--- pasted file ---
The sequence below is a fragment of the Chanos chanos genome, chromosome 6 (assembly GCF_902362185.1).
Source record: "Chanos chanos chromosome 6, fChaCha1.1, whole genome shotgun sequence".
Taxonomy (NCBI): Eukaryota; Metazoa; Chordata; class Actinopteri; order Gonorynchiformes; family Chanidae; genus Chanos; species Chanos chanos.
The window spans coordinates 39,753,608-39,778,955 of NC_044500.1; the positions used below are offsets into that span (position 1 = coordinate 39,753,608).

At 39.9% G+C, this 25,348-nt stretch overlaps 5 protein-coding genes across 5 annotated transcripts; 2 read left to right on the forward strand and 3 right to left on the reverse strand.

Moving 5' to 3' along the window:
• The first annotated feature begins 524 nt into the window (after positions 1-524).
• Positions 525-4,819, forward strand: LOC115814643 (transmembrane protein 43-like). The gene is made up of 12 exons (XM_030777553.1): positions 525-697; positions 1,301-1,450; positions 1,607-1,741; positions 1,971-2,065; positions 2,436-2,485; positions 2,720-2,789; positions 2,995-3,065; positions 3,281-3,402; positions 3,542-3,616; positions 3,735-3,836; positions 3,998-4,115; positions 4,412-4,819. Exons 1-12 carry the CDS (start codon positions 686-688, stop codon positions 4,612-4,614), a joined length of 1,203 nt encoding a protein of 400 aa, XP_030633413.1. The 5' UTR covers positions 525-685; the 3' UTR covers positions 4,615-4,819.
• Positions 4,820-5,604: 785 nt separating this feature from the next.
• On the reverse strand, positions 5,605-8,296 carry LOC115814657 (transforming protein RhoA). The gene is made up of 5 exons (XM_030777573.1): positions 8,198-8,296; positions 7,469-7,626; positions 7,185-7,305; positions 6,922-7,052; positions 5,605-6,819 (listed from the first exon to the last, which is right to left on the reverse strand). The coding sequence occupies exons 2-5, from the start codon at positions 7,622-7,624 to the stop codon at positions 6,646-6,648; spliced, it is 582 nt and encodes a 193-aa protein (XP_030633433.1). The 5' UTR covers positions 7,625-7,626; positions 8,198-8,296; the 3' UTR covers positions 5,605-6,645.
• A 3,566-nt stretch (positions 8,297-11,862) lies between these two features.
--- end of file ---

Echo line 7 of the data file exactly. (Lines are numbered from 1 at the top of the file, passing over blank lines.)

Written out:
• The first annotated feature begins 524 nt into the window (after positions 1-524).